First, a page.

Sorting a stack using stl in C++

In this tutorial, we will learn how to sort a stack using stl in C++. Hence first we will learn about stl.

Tutorial to sort a stack using standard template library in C++

STL stands for standard template library which is a set of classes that provides various pre-defined data structures and functions to aid programs such as arrays, linked lists, trees and stacks, etc. There are four components of STL: Algorithms, Functions, Containers, and iterators.
Algorithms contain sorting, searching, array algorithms, partition operations, etc. Containers contain data structures like lists, arrays, queue, stack, priority queues, sets, maps, etc. Iterators are used to loop over a sequence of items as the name suggests. In this tutorial, we are going to use a stack as an stl component to sort another stack.

To read and understand stacks more clearly, visit: Stack in C++ Standard Template Library (STL)

The approach to sort a stack using another temporary stack is very simple. We will loop over the main stack until the underflow condition occurs. Here we will use .isEmpty() function of stack container class which tells whether the stack is empty or not. Then, we will pop out the element out of the stack and compares it will element in the temporary stack. If the top element of the temporary stack is greater than the popped element of the main stack, we will pop it out of the temporary stack and push into the main stack, meanwhile, we will push the popped element of the main stack into the temporary stack.

At the end of the loop, the main stack gets empty and elements are stored in the temporary stack in a decreasing sorted order. If we want the order to be increasing, we have to push all the elements back to the main stack.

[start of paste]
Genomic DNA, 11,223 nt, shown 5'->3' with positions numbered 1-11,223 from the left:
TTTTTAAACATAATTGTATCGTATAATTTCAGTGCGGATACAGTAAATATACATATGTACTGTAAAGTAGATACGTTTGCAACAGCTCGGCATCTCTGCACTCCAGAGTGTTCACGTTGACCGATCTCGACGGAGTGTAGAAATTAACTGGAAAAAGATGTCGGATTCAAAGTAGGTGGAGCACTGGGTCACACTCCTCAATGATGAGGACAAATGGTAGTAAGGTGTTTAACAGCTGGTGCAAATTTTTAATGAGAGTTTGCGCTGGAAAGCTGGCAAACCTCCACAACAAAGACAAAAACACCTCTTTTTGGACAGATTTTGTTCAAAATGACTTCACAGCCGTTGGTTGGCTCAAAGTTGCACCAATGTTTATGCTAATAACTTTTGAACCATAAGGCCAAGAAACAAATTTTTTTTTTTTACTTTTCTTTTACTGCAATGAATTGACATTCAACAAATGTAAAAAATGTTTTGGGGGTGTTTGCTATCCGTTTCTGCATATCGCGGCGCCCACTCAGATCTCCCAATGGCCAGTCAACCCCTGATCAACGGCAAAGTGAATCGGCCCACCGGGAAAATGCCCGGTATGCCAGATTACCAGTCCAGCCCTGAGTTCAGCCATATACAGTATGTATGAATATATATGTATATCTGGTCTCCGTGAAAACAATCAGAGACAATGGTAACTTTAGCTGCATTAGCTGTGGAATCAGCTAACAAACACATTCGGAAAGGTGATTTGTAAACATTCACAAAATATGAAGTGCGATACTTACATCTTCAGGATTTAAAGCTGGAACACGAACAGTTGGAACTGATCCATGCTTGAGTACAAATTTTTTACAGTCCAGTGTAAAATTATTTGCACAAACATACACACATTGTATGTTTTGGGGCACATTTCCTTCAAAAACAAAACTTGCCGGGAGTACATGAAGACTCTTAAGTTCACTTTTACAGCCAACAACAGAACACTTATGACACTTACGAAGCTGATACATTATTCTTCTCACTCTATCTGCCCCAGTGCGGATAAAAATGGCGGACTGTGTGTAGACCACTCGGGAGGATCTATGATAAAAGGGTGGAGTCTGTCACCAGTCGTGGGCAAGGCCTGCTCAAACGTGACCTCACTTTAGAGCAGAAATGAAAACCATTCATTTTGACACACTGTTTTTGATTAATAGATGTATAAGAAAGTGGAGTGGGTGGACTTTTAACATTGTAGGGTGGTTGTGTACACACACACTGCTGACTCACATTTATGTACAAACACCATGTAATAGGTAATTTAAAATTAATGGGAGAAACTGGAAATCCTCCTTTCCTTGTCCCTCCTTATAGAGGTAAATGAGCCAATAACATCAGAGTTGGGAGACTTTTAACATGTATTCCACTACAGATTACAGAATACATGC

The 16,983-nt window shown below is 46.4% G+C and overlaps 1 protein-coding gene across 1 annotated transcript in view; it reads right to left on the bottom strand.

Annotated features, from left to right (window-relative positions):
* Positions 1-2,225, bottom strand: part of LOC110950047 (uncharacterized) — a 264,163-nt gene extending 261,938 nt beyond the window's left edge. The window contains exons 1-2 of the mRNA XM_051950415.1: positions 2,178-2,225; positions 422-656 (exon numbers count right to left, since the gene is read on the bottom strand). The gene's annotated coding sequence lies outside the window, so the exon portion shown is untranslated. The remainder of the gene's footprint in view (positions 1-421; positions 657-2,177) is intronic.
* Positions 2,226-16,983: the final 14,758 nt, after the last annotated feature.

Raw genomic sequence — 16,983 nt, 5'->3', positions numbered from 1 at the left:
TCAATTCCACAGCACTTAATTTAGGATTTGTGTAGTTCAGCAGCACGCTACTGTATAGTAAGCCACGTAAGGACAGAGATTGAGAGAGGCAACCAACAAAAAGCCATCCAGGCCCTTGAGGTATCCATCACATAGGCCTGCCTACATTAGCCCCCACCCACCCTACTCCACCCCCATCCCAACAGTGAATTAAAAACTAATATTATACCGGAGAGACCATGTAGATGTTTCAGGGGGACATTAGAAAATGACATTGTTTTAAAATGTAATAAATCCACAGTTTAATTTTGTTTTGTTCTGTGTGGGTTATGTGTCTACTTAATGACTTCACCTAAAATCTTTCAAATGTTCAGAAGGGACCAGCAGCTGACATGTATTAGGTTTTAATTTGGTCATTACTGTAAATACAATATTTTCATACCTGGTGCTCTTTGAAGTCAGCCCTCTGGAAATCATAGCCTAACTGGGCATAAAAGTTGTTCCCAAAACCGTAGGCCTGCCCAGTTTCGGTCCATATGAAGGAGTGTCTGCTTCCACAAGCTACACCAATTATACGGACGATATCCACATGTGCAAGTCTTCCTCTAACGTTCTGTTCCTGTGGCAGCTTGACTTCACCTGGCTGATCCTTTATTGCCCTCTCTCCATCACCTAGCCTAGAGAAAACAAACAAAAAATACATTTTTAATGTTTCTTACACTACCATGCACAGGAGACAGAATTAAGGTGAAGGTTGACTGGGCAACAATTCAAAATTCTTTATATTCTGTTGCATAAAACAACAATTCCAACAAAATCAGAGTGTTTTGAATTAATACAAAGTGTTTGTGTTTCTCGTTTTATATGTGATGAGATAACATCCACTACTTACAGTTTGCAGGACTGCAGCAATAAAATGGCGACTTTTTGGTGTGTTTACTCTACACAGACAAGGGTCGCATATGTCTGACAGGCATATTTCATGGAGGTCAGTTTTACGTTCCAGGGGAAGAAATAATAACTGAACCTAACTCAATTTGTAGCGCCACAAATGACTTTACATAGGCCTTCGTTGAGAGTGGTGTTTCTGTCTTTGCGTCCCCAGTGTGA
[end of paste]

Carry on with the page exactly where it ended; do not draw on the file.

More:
The program for the same:

#include <bits/stdc++.h> 
using namespace std; 

stack<int> sortFunction(stack<int> &mainStack) 
{ 
  stack<int> AuxStack; 

  while (!mainStack.empty()) 
  { 
    // pop out the first element 
    int temp = mainStack.top(); 
    mainStack.pop(); 

    while (!AuxStack.empty() && AuxStack.top() > temp) 
    { 
      // pop from Auxstack and push it to the mainstack 
      mainStack.push(AuxStack.top()); 
      AuxStack.pop(); 
    } 

    // push temp in end 
    AuxStack.push(temp); 
  } 

  return AuxStack; 
} 

// main function 
int main() 
{ 
  stack<int> mainStack; 
  mainStack.push(78); 
  mainStack.push(103); 
  mainStack.push(31); 
  mainStack.push(19); 
  mainStack.push(67); 
  mainStack.push(83); 
  mainStack.push(47);

  // Declaring AuxStack
  stack<int> AuxStack = sortFunction(mainStack); 
  cout << "Sorted numbers in decreasing order are:"<<endl; 
  while (!AuxStack.empty()) 
  { 
    cout << AuxStack.top()<< " "; 
    mainStack.push(AuxStack.top());
    AuxStack.pop(); 
  } 
  cout<<endl;
  cout<<"Sorted numbers in increasing order are:"<<endl;
  while(!mainStack.empty()){
      cout<<mainStack.top()<<" ";
      mainStack.pop();
  }
} 

Output:

Sorted numbers in decreasing order are: 103 83 78 67 47 31 19 
Sorted numbers in increasing order are: 19 31 47 67 78 83 103

I hope this tutorial was helpful for all.

To understand STL better, visit: How to change a particular element of a C++ STL Vector

One response to “Sorting a stack using stl in C++”

  1. Mohit Kumar says:

    Was working on stl and had the same doubt this really helped me a lot !!
    Good Job

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